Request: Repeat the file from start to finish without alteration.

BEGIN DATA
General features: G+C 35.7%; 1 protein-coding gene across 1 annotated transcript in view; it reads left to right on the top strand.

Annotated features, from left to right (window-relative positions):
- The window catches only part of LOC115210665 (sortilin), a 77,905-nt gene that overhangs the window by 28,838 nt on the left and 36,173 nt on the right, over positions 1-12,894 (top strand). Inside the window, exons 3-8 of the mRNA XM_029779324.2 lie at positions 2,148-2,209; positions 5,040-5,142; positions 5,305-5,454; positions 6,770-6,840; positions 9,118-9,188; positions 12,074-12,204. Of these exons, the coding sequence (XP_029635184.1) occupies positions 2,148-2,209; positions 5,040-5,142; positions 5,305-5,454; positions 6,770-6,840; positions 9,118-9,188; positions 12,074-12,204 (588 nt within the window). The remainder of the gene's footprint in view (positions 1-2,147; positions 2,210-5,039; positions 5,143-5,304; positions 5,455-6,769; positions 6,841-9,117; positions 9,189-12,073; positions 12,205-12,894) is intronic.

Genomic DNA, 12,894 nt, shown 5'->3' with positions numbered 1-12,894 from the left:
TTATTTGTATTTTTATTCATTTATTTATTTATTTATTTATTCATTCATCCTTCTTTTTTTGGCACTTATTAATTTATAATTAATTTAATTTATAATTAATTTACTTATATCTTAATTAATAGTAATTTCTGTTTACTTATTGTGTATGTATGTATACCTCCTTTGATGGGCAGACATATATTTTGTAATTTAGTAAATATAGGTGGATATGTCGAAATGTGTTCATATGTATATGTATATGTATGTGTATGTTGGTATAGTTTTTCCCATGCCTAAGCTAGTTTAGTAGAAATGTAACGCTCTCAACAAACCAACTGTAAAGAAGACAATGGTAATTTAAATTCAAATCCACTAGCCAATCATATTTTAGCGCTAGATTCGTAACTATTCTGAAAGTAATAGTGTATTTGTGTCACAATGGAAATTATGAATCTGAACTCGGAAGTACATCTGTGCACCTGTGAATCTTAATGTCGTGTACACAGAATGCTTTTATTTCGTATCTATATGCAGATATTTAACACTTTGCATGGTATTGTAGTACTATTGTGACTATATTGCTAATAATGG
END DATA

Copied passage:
General features: G+C 35.7%; 1 protein-coding gene across 1 annotated transcript in view; it reads left to right on the top strand.

Annotated features, from left to right (window-relative positions):
- The window catches only part of LOC115210665 (sortilin), a 77,905-nt gene that overhangs the window by 28,838 nt on the left and 36,173 nt on the right, over positions 1-12,894 (top strand). Inside the window, exons 3-8 of the mRNA XM_029779324.2 lie at positions 2,148-2,209; positions 5,040-5,142; positions 5,305-5,454; positions 6,770-6,840; positions 9,118-9,188; positions 12,074-12,204. Of these exons, the coding sequence (XP_029635184.1) occupies positions 2,148-2,209; positions 5,040-5,142; positions 5,305-5,454; positions 6,770-6,840; positions 9,118-9,188; positions 12,074-12,204 (588 nt within the window). The remainder of the gene's footprint in view (positions 1-2,147; positions 2,210-5,039; positions 5,143-5,304; positions 5,455-6,769; positions 6,841-9,117; positions 9,189-12,073; positions 12,205-12,894) is intronic.

Genomic DNA, 12,894 nt, shown 5'->3' with positions numbered 1-12,894 from the left:
TTATTTGTATTTTTATTCATTTATTTATTTATTTATTTATTCATTCATCCTTCTTTTTTTGGCACTTATTAATTTATAATTAATTTAATTTATAATTAATTTACTTATATCTTAATTAATAGTAATTTCTGTTTACTTATTGTGTATGTATGTATACCTCCTTTGATGGGCAGACATATATTTTGTAATTTAGTAAATATAGGTGGATATGTCGAAATGTGTTCATATGTATATGTATATGTATGTGTATGTTGGTATAGTTTTTCCCATGCCTAAGCTAGTTTAGTAGAAATGTAACGCTCTCAACAAACCAACTGTAAAGAAGACAATGGTAATTTAAATTCAAATCCACTAGCCAATCATATTTTAGCGCTAGATTCGTAACTATTCTGAAAGTAATAGTGTATTTGTGTCACAATGGAAATTATGAATCTGAACTCGGAAGTACATCTGTGCACCTGTGAATCTTAATGTCGTGTACACAGAATGCTTTTATTTCGTATCTATATGCAGATATTTAACACTTTGCATGGTATTGTAGTACTATTGTGACTATATTGCTAATAATGG